History of psychology
Psychology studies revolve around the study of human behavior and conscience. The roots of psychology can be related to the ancient times. Psychology evolved from other disciplines such as, theology studies medicine and philosophy. However, Psychology presents a different view of thought from theology and philosophy. The history of psychology originates from the ancient Egyptians. The Egyptians had a lot of knowledge, and they presented several schools of thought, and this led to the development of modern psychology. The philosophers attempted to challenge philosophy as the main school of thought at that time. The philosophers tried to explain the human behavior in a more unique way. In the attempt to explain human behavior, the philosophers carried out experiments in laboratories to research on human behavior in a practical way. Wilhelm Wundt founded a laboratory in 1879 to study psychology. The ancient people tried to study the nature of soul and the mind of human being. In his arguments, Wundt argued tried to define psychology as a result of human own experiences in life. Wundt argued that the mind and the body had no interaction. Wundt acknowledged that the body reacted as a result of psychological change in the brain. The brain controlled all the body processes (Wundt). All the body reactions occur as a result of brain function. People came up with a lot of descriptions of the brain. At the ancient times, the study of the brain was limited to the medical field only. The Greek philosophers made significant contributions in the development of psychology. Greek philosophers such as Socrates, Aristotle and Plato, attempted to find more on the mental processes and the nature of the mind of human being. The Three Greek philosophers also known as the Hellenistic philosophers were so influential people in the society. Hellenistic philosophers attempted to challenge the ancient Greek culture especially in the basis of the...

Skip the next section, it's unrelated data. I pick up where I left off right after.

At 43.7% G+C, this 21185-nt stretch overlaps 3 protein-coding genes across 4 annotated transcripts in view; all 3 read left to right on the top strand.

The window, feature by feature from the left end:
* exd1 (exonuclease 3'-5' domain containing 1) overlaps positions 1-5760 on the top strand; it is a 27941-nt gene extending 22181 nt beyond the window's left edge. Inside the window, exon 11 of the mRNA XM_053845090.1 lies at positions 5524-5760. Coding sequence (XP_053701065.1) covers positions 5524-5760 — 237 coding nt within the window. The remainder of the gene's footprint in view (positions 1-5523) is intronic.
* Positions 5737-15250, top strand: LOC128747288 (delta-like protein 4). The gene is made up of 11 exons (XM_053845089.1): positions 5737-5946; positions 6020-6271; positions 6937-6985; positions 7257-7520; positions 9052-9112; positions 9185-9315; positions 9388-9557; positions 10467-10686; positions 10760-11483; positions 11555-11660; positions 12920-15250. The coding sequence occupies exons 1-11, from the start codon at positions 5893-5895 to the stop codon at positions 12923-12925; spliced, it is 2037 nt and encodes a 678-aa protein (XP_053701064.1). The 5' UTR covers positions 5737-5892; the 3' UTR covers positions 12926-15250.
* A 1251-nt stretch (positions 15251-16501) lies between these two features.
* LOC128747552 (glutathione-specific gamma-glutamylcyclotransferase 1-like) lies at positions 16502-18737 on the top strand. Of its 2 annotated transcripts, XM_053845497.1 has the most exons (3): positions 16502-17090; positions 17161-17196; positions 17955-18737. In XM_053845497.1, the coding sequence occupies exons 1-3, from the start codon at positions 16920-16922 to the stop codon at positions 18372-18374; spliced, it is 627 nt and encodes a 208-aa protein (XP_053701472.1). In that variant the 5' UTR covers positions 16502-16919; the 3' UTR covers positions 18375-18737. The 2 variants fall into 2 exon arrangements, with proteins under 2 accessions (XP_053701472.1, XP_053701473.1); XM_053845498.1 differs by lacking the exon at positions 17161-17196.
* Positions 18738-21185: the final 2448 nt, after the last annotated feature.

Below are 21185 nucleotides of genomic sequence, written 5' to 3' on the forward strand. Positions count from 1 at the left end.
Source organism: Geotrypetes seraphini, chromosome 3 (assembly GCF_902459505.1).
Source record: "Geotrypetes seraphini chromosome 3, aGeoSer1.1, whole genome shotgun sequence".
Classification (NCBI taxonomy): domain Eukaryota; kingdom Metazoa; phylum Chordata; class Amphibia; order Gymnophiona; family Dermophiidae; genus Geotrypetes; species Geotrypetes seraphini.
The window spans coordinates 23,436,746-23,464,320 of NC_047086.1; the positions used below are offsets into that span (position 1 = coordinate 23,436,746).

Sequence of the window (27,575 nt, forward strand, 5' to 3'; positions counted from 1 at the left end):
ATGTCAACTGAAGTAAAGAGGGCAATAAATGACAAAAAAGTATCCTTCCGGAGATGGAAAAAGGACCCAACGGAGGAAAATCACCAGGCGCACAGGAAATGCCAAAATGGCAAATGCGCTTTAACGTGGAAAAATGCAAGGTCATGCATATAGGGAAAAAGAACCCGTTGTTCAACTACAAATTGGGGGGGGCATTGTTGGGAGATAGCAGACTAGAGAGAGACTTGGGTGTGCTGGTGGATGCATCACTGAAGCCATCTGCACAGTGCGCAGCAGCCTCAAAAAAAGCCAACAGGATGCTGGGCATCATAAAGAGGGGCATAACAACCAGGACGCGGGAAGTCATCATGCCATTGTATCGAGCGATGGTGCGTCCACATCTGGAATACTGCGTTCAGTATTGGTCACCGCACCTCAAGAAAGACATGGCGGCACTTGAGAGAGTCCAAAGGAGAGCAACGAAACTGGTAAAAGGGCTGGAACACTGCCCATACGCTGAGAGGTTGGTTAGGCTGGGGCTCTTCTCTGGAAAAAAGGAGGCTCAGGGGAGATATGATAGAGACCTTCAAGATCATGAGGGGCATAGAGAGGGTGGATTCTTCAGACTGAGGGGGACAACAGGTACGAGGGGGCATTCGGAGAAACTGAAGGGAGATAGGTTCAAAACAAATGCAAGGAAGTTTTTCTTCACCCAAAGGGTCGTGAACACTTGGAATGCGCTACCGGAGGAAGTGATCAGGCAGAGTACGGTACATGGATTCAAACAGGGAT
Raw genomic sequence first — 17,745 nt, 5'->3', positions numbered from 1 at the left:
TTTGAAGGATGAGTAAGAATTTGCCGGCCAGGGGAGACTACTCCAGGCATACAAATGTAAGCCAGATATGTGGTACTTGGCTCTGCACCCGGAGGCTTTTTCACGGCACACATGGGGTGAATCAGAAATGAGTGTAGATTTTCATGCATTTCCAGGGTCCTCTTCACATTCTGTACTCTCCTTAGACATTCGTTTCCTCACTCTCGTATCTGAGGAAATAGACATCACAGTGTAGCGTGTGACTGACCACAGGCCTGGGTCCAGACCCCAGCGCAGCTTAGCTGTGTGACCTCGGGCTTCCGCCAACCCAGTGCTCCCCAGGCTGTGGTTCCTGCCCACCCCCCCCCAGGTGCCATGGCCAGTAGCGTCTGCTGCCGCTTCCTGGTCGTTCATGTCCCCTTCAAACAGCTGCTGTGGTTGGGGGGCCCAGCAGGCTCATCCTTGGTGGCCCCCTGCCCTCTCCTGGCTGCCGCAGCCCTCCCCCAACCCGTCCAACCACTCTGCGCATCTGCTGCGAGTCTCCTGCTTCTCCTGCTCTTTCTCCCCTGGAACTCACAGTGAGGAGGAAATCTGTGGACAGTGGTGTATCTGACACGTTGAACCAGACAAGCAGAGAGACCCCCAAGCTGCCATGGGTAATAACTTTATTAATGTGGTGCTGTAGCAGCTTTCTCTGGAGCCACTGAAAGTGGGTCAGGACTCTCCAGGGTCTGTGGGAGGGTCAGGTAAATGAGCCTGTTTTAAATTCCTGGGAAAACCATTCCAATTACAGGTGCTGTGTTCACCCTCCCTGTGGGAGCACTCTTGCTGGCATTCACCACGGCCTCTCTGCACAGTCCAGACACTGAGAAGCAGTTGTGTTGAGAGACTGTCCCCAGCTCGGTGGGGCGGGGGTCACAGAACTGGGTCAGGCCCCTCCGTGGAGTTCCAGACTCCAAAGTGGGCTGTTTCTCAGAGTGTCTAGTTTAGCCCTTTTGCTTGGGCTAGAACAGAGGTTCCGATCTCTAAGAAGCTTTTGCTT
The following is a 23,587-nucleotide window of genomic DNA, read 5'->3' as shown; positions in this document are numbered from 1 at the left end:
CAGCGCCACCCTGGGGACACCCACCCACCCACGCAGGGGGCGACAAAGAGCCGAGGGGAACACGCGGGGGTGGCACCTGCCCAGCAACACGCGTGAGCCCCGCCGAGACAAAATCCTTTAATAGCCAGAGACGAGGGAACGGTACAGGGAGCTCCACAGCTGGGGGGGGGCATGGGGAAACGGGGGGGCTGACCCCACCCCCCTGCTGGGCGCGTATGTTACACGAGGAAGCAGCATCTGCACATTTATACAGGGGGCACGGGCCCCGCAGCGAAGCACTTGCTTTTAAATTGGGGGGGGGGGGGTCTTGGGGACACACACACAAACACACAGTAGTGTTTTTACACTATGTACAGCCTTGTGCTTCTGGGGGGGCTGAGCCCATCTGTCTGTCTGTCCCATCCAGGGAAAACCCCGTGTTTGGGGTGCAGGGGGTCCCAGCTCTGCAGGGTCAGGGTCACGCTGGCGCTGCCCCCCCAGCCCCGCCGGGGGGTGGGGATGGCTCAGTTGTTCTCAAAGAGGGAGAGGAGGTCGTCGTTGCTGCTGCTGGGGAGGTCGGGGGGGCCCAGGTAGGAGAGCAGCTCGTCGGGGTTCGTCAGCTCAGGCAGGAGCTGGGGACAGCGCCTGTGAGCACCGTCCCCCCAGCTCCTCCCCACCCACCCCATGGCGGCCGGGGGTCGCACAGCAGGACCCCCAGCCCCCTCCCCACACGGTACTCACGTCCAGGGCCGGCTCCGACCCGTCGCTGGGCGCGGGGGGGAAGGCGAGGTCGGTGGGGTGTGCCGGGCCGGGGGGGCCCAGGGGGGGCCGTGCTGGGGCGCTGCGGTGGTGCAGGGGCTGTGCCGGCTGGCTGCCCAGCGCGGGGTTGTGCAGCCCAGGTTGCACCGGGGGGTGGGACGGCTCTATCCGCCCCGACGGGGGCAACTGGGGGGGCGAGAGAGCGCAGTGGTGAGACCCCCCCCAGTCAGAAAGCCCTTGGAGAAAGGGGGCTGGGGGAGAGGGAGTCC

References: Browne, A. D. (1955). Arthur D. Browne papers.
Watson, J. B. (1970). Behaviorism. New York: W.W. Norton.
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